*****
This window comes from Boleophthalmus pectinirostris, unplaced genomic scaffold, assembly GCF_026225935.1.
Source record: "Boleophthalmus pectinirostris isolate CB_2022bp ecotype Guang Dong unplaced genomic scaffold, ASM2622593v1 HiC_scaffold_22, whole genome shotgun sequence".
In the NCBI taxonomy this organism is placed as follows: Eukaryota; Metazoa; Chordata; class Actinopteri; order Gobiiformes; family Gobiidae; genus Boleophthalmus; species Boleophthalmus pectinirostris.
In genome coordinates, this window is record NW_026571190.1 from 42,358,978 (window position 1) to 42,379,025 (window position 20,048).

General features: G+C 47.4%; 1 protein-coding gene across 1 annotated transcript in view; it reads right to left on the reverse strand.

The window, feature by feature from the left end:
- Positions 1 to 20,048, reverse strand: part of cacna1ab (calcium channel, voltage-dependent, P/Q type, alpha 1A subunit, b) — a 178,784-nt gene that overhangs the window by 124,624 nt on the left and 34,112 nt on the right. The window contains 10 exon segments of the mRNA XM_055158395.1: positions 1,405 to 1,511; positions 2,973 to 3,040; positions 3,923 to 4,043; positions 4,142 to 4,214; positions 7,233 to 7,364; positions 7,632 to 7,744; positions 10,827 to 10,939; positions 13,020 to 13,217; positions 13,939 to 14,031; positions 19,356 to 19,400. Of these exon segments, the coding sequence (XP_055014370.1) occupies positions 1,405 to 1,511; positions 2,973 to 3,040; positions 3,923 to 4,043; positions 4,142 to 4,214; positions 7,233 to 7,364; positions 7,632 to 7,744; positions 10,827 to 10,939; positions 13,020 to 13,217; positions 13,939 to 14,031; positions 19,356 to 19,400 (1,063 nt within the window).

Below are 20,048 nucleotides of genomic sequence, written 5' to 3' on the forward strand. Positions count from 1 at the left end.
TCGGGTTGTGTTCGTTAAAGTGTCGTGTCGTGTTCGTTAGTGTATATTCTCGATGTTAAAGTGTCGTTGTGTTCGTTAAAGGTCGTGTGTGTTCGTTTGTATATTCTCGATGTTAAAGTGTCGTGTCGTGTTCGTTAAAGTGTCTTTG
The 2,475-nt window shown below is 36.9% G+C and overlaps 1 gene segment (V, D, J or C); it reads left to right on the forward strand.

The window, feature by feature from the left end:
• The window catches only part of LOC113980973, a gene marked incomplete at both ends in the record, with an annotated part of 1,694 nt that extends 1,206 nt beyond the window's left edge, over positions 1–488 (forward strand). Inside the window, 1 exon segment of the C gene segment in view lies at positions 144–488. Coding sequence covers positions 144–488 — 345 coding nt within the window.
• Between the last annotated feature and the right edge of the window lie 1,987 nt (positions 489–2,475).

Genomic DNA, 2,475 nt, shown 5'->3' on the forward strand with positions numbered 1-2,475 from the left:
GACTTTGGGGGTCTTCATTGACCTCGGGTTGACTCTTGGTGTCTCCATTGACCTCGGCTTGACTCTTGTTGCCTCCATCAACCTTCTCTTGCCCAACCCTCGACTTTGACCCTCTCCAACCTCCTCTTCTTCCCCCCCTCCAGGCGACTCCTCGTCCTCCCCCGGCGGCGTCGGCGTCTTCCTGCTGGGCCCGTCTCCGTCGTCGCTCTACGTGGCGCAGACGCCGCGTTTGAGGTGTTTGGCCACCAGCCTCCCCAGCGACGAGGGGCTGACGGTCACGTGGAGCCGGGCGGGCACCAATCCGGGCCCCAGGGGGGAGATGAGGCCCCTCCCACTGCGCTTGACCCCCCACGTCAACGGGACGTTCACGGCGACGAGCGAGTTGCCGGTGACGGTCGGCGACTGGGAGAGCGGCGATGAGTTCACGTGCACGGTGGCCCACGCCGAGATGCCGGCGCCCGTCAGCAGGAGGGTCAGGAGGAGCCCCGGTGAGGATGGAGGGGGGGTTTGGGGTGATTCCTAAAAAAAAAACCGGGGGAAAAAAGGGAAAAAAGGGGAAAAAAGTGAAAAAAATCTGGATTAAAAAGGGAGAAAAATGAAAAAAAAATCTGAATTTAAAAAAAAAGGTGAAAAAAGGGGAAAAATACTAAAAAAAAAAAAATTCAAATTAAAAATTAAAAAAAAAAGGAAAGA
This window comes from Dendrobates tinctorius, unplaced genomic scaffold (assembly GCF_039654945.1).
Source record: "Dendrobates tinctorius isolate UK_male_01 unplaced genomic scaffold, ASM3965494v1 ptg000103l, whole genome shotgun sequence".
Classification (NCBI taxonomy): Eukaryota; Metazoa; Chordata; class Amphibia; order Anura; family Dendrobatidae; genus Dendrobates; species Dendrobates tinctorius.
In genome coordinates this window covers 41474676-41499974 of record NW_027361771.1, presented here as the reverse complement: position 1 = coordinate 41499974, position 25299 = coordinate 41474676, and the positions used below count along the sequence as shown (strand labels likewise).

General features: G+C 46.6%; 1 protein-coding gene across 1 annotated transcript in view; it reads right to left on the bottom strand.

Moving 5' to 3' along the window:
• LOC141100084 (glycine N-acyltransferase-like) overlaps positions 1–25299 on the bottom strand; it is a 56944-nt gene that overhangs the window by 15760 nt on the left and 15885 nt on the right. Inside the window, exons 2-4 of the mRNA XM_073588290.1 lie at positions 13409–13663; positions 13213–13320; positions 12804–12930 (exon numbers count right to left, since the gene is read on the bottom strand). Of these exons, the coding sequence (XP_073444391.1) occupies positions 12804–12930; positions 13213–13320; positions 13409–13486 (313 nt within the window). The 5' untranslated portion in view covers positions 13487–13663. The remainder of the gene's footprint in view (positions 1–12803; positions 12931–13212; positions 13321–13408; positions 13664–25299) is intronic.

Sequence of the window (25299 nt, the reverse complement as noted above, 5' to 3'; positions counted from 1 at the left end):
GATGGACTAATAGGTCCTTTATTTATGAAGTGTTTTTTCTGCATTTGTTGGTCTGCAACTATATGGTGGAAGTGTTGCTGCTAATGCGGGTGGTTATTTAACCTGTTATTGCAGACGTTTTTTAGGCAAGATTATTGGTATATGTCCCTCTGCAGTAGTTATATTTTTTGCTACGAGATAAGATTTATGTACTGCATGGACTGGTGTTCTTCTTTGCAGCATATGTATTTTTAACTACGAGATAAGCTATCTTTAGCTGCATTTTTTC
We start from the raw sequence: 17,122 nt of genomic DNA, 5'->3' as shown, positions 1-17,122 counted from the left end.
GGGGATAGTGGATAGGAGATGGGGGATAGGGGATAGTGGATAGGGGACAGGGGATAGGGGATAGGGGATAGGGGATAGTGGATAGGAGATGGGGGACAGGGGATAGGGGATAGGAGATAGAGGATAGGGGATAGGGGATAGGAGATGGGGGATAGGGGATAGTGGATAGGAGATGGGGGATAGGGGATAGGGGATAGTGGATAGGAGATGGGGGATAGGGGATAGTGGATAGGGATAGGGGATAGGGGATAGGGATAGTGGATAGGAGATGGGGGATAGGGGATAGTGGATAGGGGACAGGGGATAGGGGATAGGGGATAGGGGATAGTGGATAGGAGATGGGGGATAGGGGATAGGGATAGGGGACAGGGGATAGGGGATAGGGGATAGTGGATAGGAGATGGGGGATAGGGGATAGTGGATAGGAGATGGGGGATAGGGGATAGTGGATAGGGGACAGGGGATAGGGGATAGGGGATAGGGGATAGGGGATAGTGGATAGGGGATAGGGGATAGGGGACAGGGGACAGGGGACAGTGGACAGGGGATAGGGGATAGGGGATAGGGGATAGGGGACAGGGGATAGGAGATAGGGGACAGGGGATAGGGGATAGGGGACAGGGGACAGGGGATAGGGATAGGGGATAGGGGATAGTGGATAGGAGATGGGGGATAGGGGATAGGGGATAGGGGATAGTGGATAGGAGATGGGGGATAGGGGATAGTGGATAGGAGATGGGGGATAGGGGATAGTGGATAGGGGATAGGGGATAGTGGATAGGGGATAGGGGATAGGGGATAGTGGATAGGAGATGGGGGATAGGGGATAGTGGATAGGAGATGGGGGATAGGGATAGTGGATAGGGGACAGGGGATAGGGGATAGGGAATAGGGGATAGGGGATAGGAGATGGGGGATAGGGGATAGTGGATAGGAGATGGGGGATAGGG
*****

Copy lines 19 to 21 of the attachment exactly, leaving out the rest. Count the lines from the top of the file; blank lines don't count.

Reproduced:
In genome coordinates this window covers 41474676-41499974 of record NW_027361771.1, presented here as the reverse complement: position 1 = coordinate 41499974, position 25299 = coordinate 41474676, and the positions used below count along the sequence as shown (strand labels likewise).

General features: G+C 46.6%; 1 protein-coding gene across 1 annotated transcript in view; it reads right to left on the bottom strand.

Moving 5' to 3' along the window: